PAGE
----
Evidence-based policy making

IZA World of Labor is an online platform that provides policy analysts, journalists, academics and society generally with relevant and concise information on labor market issues. Based on the latest research, it provides current thinking on labor markets worldwide in a clear and accessible style. IZA World of Labor aims to support evidence-based policy making and increase awareness of labor market issues, including current concerns like the impact of Covid-19, and longer-term problems like inequality.

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What is the role for molecular genetic data in public policy? 

There is potential value from incorporating genetic data in the design of effective public policy, but also some risks

Weili Ding
Steven F. Lehrer

Both the availability and sheer volume of data sets containing individual molecular genetic information are growing at a rapid pace. Many argue that these data can facilitate the identification of genes underlying important socio-economic outcomes, such as educational attainment and fertility. Opponents often counter that the benefits are as yet unclear, and that the threat to individual privacy is a serious one. The initial exploration presented herein suggests that significant benefits to the understanding of socio-economic outcomes and the design of both social and education policy may be gained by effectively and safely utilizing genetic data.

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  • Early-life medical care and human capital accumulation Updated

    Medical care and public health interventions in early childhood may improve human capital accumulation as well as child health

    Ample empirical evidence links adverse conditions during early childhood (the period from conception to age five) to worse health outcomes and lower academic achievement in adulthood. Can early-life medical care and public health interventions ameliorate these effects? Recent research suggests that both types of interventions may benefit not only child health but also long-term educational outcomes. In some cases, the effects of interventions may spillover to other family members. These findings can be used to design policies that improve long-term outcomes and reduce economic inequality.
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  • Noncompete agreements in employment contracts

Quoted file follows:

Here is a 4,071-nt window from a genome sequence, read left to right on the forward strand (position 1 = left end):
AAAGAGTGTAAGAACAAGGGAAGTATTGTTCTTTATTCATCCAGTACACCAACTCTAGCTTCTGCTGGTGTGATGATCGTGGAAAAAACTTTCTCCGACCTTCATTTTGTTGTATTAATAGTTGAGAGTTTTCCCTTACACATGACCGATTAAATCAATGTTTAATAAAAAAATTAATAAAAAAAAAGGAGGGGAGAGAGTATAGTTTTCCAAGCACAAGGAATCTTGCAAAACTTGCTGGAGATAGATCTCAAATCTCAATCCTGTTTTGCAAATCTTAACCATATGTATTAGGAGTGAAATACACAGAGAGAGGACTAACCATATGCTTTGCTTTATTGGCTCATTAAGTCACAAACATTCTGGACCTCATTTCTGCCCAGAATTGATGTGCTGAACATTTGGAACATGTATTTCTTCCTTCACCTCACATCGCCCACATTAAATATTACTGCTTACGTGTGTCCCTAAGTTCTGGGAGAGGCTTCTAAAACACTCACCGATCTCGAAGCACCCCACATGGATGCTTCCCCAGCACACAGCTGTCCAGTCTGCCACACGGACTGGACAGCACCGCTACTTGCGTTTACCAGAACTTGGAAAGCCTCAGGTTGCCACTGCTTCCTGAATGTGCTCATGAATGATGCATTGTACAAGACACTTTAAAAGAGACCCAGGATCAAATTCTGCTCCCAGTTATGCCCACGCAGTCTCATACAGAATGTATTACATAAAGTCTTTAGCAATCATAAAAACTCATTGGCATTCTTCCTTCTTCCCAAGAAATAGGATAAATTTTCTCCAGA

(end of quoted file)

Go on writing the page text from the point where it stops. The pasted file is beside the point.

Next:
Can regulation ensure that noncompete agreements benefit both workers and firms?

    Kurt Lavetti , September 2021
    Labor market institutions that may weaken workers’ bargaining leverage have received increased scrutiny in recent years. One example is noncompete agreements, which prevent workers from freely moving across employers, potentially weakening earnings growth. New data sources and empirical evidence have led policymakers to consider sharp restrictions on their use, especially among lower-income workers. These restrictions take many different forms, each of which has unique tradeoffs between the desire to protect workers while allowing firms to use noncompetes in cases where they may create social value.
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  • Interaction between technology and recruiting practices

    While technology has improved sharing and managing information, there are legitimate concerns about the quality of information and its use in recruitment

    Vera Brencic , August 2021
    Employers are steadily increasing their reliance on technology when recruiting. On the one hand, this technology enables the wide dissemination of information and the management of large quantities of data at a relatively low cost. On the other hand, it introduces new costs and risks. The ease with which information can be shared, for example, can lead to its unauthorized use and obsolescence. Recruiting technologies are also susceptible to misuse and to biases built into their underlying algorithms. Better understanding of these trade-offs can inform government policies aiming to reduce search frictions in the labor market.
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  • Alcoholism and mortality in Eastern Europe Updated

    Excessive drinking is the main cause of high male mortality rates, but the problem can be addressed

    Evgeny Yakovlev , August 2021
    Eastern European countries, particularly former Soviet Union economies, traditionally have the highest rates of alcohol consumption in the world. Consequently, they also have some of the highest male mortality rates in the world. Regulation can be effective in significantly decreasing excessive drinking and its related negative effects, such as low labor productivity and high rates of mortality. Understanding the consequences of specific regulatory measures and what tools should be used to combat excessive alcohol consumption is essential for designing effective policies.
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